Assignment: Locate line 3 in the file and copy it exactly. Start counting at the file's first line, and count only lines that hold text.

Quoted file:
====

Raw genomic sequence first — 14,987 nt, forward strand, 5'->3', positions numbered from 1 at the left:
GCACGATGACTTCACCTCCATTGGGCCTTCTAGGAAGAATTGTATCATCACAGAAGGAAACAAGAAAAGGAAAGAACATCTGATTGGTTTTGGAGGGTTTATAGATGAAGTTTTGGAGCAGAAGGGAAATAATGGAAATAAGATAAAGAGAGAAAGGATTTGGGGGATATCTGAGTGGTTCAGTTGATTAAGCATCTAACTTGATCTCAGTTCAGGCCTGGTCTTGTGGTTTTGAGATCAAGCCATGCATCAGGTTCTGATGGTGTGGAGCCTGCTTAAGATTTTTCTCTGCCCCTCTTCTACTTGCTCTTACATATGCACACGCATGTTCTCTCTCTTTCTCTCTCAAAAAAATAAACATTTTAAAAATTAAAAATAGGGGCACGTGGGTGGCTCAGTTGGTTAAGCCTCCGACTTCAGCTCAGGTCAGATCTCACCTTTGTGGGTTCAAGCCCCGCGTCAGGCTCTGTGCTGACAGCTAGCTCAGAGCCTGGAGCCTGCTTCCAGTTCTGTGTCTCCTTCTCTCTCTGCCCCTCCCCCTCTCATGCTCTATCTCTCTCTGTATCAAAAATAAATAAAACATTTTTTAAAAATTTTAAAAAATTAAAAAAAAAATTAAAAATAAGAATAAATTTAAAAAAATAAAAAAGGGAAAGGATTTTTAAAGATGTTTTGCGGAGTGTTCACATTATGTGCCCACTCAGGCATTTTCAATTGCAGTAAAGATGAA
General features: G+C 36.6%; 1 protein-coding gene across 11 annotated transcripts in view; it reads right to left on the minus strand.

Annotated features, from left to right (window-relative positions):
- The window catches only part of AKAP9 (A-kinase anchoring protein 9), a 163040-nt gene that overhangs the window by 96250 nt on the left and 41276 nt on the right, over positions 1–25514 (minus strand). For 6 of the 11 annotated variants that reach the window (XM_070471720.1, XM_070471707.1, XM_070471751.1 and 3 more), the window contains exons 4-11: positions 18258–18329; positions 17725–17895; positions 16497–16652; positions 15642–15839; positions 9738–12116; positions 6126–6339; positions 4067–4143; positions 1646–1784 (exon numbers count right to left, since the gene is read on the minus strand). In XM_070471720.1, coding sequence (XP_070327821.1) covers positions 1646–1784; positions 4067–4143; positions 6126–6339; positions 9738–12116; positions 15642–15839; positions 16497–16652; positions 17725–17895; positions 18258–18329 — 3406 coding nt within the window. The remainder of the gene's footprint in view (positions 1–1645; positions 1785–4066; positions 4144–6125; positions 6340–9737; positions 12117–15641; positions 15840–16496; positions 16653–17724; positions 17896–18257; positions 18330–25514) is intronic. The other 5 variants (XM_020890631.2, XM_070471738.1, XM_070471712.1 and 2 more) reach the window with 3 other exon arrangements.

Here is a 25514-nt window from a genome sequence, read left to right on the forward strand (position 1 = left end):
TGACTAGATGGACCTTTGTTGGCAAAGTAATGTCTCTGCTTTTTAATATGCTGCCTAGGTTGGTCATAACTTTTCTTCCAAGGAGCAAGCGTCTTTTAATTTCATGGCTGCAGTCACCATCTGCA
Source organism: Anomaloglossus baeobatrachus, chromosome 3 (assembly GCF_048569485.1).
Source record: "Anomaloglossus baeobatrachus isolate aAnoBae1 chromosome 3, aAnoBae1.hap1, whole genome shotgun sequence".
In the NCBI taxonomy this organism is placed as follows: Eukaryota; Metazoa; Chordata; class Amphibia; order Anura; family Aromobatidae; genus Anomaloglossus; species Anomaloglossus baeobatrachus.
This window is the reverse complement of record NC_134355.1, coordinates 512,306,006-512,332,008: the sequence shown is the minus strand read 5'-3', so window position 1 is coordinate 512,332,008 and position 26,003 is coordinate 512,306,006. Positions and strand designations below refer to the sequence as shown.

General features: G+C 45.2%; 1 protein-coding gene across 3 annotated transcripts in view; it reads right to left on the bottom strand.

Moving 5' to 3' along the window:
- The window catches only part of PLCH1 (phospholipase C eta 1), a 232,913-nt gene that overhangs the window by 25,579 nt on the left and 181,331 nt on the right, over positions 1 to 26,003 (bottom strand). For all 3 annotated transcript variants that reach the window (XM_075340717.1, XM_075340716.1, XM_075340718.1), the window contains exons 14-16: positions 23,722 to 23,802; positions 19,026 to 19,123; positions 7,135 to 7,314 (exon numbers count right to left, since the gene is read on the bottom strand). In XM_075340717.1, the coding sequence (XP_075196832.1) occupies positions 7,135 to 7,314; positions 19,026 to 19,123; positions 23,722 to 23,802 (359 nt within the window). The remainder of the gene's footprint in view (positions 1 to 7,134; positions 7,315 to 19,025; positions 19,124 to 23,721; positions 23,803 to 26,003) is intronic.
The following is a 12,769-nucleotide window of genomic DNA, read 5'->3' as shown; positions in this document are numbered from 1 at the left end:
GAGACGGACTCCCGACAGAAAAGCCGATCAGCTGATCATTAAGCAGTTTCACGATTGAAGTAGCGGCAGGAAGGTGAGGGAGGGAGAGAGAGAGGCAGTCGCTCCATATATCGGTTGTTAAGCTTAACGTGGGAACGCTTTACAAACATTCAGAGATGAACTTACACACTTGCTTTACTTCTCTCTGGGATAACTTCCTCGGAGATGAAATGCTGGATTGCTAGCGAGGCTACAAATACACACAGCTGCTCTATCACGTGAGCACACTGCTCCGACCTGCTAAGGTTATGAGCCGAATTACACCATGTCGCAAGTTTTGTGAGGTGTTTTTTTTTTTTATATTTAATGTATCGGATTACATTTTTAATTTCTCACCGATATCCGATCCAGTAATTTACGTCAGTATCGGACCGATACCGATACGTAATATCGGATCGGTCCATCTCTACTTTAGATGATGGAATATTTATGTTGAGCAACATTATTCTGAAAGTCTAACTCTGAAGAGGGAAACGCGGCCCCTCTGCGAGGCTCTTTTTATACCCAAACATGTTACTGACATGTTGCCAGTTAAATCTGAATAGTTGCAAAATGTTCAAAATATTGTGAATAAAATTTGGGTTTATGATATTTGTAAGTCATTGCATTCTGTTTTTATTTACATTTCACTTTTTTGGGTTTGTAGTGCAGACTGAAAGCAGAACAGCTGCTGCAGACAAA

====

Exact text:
General features: G+C 36.6%; 1 protein-coding gene across 11 annotated transcripts in view; it reads right to left on the minus strand.